US5241957 *18 Nov 19917 Sep 1993Medtronic, Inc.Bipolar temporary pacing lead and connector and permanent bipolar nerve wire
US5275171 *6 Ago 19904 Ene 1994Siemens Pacesetter, Inc.Implantable lead and sensor
US5282841 *14 Oct 19921 Feb 1994Siemens Pacesetter, Inc.Implantable stimulation device and method of making same
US5336246 *23 Jun 19939 Ago 1994Telectronics Pacing Systems, Inc.Lead connector assembly for medical device and method of assembly
US5406946 *14 Ene 199418 Abr 1995Cardiac Pathways CorporationEndocardial mapping and ablation system and catheter probe and method
US5408383 *10 Sep 199318 Abr 1995Nippondenso Co., Ltd.Container for electronic devices having a plurality of circuit boards
US5415166 *28 Sep 199316 May 1995Cardiac Pathways CorporationEndocardial mapping apparatus and cylindrical semiconductor device mounting structure for use therewith and method
US5438987 *28 May 19938 Ago 1995Pacesetter, Inc.Implantable lead for sensing a physiologic parameter of the body
US5454160 *3 Dic 19933 Oct 1995Ncr CorporationApparatus and method for stacking integrated circuit devices
US5521786 *22 Sep 199428 May 1996Mitsubishi Denki Kabushiki KaishaSemiconductor module and IC package used for the semiconductor module
US5610799 *18 Abr 199511 Mar 1997Mitsubishi Denki Kabushiki KaishaPower module device
US5741313 *9 Sep 199621 Abr 1998Pacesetter, Inc.Implantable medical device with a reduced volumetric configuration and improved shock stabilization
US5800650 *16 Oct 19951 Sep 1998Sheldahl, Inc.Flexible multilayer printed circuit boards and methods of manufacture
US5835350 *23 Dic 199610 Nov 1998Lucent Technologies Inc.Encapsulated, board-mountable power supply and method of manufacture therefor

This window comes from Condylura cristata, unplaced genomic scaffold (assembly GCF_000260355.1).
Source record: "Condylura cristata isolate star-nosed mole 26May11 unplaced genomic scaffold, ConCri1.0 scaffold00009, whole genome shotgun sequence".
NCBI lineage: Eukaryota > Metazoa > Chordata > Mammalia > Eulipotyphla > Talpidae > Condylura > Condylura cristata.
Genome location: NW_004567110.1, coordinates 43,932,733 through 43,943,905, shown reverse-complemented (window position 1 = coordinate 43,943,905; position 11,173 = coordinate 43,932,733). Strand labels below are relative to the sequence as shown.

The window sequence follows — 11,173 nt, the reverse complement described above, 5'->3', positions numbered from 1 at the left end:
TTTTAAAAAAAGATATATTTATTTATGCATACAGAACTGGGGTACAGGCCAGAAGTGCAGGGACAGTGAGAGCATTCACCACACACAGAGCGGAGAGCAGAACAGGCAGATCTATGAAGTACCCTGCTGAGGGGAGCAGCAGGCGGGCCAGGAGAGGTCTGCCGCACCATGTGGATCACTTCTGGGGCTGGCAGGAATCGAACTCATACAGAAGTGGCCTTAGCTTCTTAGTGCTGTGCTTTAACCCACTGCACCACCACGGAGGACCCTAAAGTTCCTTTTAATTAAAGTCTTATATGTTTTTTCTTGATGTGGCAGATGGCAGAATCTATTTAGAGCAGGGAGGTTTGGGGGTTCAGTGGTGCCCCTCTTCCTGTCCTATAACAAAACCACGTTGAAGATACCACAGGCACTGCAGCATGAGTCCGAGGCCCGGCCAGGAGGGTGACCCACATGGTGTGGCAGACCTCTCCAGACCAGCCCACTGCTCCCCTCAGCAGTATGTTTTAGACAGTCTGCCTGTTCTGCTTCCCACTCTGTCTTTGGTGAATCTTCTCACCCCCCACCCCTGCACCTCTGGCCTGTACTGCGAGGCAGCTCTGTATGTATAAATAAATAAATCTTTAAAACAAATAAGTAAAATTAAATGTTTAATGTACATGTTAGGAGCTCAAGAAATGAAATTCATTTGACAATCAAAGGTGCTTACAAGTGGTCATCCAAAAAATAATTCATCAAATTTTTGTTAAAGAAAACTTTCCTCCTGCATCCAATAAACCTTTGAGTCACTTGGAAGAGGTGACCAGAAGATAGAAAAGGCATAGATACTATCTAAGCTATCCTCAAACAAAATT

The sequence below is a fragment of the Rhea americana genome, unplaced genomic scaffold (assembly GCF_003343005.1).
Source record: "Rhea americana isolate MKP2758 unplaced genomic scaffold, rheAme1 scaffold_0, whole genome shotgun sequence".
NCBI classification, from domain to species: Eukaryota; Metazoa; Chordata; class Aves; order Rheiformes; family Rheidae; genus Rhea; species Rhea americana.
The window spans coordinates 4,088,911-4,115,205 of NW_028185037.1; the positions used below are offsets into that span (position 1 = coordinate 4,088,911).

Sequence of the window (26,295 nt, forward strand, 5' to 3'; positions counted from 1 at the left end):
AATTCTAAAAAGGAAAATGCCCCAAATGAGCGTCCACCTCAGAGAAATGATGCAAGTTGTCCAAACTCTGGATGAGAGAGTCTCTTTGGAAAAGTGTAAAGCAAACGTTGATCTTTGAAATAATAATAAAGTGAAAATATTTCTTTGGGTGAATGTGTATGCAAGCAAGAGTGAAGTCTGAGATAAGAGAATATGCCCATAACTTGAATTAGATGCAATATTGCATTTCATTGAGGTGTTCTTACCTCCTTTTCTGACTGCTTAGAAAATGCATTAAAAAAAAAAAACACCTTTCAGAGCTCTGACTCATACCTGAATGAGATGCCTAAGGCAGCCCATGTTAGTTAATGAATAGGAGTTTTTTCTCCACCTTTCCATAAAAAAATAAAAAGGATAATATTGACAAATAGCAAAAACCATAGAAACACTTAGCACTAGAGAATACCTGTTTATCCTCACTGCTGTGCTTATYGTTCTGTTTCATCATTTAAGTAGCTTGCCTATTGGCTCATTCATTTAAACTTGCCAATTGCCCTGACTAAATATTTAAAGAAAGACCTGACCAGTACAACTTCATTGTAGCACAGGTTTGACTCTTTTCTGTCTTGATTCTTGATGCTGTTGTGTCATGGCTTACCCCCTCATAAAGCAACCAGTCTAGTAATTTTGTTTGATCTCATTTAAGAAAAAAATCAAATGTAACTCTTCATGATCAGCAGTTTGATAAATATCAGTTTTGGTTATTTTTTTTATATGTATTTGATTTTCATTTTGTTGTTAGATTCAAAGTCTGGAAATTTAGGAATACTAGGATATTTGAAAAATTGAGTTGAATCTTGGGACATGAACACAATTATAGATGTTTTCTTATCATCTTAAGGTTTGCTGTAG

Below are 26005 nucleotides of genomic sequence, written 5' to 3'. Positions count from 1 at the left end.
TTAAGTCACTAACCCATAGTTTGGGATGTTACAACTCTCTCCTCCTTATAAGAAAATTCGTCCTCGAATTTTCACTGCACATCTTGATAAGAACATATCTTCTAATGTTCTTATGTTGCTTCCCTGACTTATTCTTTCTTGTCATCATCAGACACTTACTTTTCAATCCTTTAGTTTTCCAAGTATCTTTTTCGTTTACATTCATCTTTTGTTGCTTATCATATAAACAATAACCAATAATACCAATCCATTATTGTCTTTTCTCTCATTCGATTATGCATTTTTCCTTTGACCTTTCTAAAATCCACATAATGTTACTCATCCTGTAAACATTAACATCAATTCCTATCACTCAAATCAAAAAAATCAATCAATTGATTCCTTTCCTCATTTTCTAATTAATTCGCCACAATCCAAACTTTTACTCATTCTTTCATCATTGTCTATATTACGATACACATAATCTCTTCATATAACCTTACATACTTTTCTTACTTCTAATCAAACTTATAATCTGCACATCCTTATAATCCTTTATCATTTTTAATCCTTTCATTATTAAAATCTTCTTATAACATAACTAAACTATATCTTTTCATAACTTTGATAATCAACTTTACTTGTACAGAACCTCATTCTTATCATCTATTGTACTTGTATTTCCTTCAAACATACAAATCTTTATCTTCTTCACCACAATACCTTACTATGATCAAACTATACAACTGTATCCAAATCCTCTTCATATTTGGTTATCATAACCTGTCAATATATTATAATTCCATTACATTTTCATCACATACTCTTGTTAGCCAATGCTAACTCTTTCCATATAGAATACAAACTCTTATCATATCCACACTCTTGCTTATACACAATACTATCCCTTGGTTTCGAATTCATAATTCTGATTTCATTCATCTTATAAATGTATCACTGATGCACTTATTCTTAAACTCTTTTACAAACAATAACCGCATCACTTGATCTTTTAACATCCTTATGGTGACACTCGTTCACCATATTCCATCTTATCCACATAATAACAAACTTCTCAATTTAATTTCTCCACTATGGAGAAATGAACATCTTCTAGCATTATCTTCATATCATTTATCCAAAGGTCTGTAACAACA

GB2241895A * Título no disponible
JP64128855A * Título no disponible
JPH01147850A * Título no disponible
JPS5561046A * Título no disponible
JPS5944851A * Título no disponible
JPS5944852A * Título no disponible
JPS6010764A * Título no disponible
JPS60117763A * Título no disponible
Citada por
Patente citante Fecha de presentación Fecha de publicación Solicitante Título
US6324428 *30 Mar 199927 Nov 2001Pacesetter, Inc.Implantable medical device having an improved electronic assembly for increasing packaging density and enhancing component protection
US6752787 *23 Mar 200022 Jun 2004Medtronic Minimed, Inc.,Cost-sensitive application infusion device
US67788605 Nov 200117 Ago 2004Cameron Health, Inc.Switched capacitor defibrillation circuit
US679907225 Abr 200228 Sep 2004Medtronic, Inc.Electrically insulated component sub-assemblies of implantable medical devices
US68342045 Nov 200121 Dic 2004Cameron Health, Inc.Method and apparatus for inducing defibrillation in a patient using a T-shock waveform
US685683527 Ago 200115 Feb 2005Cameron Health, Inc.Biphasic waveform for anti-tachycardia pacing for a subcutaneous implantable cardioverter-defibrillator
US68654175 Nov 20018 Mar 2005Cameron Health, Inc.H-bridge with sensing circuit
US686604427 Ago 200115 Mar 2005Cameron Health, Inc.Method of insertion and implantation of implantable cardioverter-defibrillator canisters
US6889084 *31 Mar 20033 May 2005Medtronic, Inc.Implantable medical device incorporating miniaturized circuit module
US69277215 Nov 20019 Ago 2005Cameron Health, Inc.Low power A/D converter
US693790727 Ago 200130 Ago 2005Cameron Health, Inc.Subcutaneous electrode for transthoracic conduction with low-profile installation appendage and method of doing same
US695070527 Ago 200127 Sep 2005Cameron Health, Inc.Canister designs for implantable cardioverter-defibrillators
US69526085 Nov 20014 Oct 2005Cameron Health, Inc.Defibrillation pacing circuitry
US69526105 Nov 20014 Oct 2005Cameron Health, Inc.Current waveforms for anti-tachycardia pacing for a subcutaneous implantable cardioverter- defibrillator
US69546705 Nov 200111 Oct 2005Cameron Health, Inc.Simplified defibrillator output circuit
US69759066 Feb 200213 Dic 2005Wilson Greatbatch Ltd.One piece header assembly over molded to an implantable medical device